Celebrating the start of the weekend with a global round up of positive news nuggets.
The British government has revived a plan “hatched” by King Charles years ago to control the UK’s growing, invasive grey squirrel population by feeding them Nutella laced with contraceptives, the Daily Mail reports. The then Prince of Wales reportedly proposed the solution in 2017, in a bid “to protect his beloved, and native, red squirrels” from the grey invaders. The idea was scrapped when officials realised that the nutty chocolate spread “on its own was super dangerous because, of course, type two diabetes”, GB News explained this week. But according to the Mail, the government has now tweaked the idea and plans to ask households in designated areas to put “specially designed feeders that contain food laced with contraceptive” in their gardens.
Today is the 53rd anniversary of the first Earth Day. It was inaugurated on April 22, 1970, when an estimated 20 million people across America attended the first events at tens of thousands of sites including elementary and secondary schools, universities, and community sites. Why? Because there was no EPA, no Clean Air Act, no Clean Water Act. In fact, there were absolutely no legal or regulatory mechanisms to protect the environment. So, Senator Gaylord Nelson created Earth Day as a way to force this issue onto the national agenda.
Ancient coral reefs have been discovered in waters off Ecuador’s Galapagos Islands, in a region left devastated by freak weather conditions four decades ago. The 1982-83 El Niño event was thought to have virtually wiped out reefs around Galapagos. However, scientists have now discovered extensive reefs in the middle of the archipelago, bringing hope that others may have survived. “They are pristine and teeming with life – pink octopus, batfish, squat lobsters and an array of deep-sea fish, sharks, and rays,” says marine biologist Dr Michelle Taylor. “These newly discovered reefs are potentially of global significance."
It's ironic that in order to check if a wound is becoming infected, doctors may end up setting back the healing process by prematurely removing the dressing. An experimental new dressing is designed to help, as it changes color if an infection is occurring. "Being able to see instantly whether a wound has become infected, without having to lift the dressing, opens up for a new type of wound care that can lead to more efficient care and improve life for patients with hard-to-heal wounds," says Prof. Daniel Aili of Sweden's Linköping University . "It can also reduce unnecessary use of antibiotics."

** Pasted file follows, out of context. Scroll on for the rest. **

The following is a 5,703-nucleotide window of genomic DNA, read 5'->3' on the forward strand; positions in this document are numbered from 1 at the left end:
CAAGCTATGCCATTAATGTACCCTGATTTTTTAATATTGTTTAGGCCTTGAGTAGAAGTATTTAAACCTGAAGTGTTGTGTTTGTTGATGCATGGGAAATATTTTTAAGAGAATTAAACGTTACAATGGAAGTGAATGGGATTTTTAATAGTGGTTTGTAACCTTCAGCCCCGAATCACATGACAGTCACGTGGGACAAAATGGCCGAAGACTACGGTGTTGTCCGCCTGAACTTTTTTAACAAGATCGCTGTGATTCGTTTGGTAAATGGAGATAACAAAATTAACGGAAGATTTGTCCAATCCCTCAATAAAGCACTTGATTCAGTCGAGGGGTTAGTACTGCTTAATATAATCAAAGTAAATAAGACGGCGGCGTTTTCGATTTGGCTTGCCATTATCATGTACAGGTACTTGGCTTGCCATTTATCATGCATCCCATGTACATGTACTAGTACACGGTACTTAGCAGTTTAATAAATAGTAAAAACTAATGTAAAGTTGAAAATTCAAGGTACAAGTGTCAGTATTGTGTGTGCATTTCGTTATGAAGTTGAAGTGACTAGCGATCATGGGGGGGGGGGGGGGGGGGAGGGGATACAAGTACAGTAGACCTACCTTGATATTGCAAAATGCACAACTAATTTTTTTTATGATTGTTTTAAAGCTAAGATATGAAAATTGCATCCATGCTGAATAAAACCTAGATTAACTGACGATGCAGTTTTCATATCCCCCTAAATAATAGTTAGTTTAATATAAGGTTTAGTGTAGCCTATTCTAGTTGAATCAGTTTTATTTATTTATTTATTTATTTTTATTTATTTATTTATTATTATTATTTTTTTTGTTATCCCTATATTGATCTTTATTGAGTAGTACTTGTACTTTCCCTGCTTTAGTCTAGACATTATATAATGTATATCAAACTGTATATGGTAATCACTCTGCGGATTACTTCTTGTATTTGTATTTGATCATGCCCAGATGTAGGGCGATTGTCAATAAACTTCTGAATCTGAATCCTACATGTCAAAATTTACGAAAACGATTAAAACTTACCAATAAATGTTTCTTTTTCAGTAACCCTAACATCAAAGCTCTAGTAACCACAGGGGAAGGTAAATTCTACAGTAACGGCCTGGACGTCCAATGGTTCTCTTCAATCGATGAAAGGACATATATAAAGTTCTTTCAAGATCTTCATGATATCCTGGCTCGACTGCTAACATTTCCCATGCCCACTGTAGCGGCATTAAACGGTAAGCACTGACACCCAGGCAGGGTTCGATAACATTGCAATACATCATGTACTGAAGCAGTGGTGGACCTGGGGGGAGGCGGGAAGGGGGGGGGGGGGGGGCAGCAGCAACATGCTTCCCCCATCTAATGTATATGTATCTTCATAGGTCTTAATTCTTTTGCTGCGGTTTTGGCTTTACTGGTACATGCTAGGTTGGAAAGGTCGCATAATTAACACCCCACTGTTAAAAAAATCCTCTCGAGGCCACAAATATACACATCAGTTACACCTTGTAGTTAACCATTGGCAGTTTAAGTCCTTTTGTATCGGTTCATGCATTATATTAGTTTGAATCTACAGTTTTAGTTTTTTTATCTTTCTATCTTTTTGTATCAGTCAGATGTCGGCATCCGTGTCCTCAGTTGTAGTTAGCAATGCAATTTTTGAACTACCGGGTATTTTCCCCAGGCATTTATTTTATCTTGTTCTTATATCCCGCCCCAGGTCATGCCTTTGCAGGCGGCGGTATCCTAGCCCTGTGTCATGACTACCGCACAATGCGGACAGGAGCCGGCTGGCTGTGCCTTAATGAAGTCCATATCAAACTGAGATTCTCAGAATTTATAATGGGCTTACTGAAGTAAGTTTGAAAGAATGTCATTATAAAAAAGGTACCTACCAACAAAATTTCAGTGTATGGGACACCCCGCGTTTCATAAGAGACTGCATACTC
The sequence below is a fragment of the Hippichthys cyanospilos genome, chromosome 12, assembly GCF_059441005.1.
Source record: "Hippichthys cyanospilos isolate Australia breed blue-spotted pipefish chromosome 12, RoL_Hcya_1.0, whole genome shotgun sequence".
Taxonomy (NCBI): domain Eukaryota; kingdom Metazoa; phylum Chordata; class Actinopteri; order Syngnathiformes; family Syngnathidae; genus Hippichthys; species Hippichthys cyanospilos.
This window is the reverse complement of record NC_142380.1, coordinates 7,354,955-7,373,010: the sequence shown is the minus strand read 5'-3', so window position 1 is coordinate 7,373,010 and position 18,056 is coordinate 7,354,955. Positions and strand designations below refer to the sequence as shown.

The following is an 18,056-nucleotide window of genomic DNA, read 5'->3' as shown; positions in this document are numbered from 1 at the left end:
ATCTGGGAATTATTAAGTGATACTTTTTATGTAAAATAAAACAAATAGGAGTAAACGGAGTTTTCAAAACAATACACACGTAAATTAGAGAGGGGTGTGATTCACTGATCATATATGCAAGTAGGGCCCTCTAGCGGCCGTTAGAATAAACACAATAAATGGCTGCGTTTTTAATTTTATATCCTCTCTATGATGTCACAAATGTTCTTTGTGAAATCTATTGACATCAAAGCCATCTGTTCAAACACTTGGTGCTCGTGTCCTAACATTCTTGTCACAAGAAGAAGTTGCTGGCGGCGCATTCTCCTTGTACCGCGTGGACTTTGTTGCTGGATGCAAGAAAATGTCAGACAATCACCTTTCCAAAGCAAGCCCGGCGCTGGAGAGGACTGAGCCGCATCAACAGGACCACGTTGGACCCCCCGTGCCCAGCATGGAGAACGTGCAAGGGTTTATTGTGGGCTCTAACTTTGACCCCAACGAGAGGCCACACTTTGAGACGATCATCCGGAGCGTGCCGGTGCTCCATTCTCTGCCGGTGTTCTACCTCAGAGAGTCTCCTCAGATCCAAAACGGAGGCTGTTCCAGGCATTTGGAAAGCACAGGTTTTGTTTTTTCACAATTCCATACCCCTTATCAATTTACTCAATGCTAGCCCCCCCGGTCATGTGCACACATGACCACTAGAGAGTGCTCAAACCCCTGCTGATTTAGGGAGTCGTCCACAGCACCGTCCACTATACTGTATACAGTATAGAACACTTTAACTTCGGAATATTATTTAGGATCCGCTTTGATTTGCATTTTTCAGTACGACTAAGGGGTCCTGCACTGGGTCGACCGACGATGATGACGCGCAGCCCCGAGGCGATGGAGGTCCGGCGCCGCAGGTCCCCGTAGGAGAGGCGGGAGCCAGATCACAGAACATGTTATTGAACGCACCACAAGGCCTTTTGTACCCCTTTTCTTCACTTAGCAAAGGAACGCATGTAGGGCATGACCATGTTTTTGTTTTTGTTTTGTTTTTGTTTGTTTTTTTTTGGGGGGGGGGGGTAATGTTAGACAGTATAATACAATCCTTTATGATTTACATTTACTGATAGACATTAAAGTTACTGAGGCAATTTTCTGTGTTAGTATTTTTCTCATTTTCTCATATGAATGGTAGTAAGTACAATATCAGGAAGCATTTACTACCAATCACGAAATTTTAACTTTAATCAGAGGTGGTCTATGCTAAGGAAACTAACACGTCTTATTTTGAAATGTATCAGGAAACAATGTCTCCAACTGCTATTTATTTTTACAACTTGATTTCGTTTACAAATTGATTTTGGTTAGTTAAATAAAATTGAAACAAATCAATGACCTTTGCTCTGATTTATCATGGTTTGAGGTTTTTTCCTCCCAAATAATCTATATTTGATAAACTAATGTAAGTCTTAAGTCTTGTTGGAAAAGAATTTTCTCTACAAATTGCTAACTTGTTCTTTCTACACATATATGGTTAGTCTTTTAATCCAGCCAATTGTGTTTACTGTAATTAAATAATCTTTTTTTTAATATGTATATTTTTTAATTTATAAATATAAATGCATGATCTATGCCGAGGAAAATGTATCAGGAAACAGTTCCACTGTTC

It's been a great week for a 15-year-old from Cornwall (south west England) as he has just been crowned the best young surfer in the world. Lukas Skinner won the under-16 title at Australia’s Rip Curl GromSearch competition, a prestigious award that has never been won by a British surfer before. He started surfing at the age of three, with his father Ben Skinner, an 11-time European longboarding champion who now runs a surf shop in Newquay. “It was so good to go to Australia for the first time and just experience new things,” said Lukas. “I was surfing with the best surfers in the world and to be around them, it was the best thing I could ask for.”
The annual Lyrid meteor shower will peak this weekend, sending fleeting bright streaks across the night sky. And this year it's expected to be particularly good because the moon isn't going to be causing any disruption. More...
Moose Visits Hospital
Patients and doctors at a hospital in Alaska were surprised last week to find a moose on the loose in the lobby. The animal, which strolled in through the front doors at Providence Health Park in Anchorage, meandered around the building, snacked on a few indoor plants, and was eventually persuaded to leave by security staff.
Paper or Plastic?
By accepting plastic bottles for tuition payment in lieu of cash, a Lagos, Nigeria school is clearing litter from the streets and making education more accessible in an impoverished area of the city. The founder of the Morit International School, Patrick Mbamarah, partnered with recycling businesses, which pay by the weight for the bottles that parents collect. That money currently supports 115 students, but the school is aiming for one million plastic bottles, to enhance facilities, gain certification and support teaching 1,000 children. Now, people all around the neighborhood are picking up bottles to drop off at the school.
“Every man has a right to a Saturday night bath.” Lyndon B. Johnson
On this Day
22 April 1864: The U.S. Congress passed the Coinage Act of 1864, which led to “In God We Trust” being printed on U.S. coins; the phrase was eventually added to all of the country's currency.
What if birds had arms? This creative and hilarious video will give you an idea.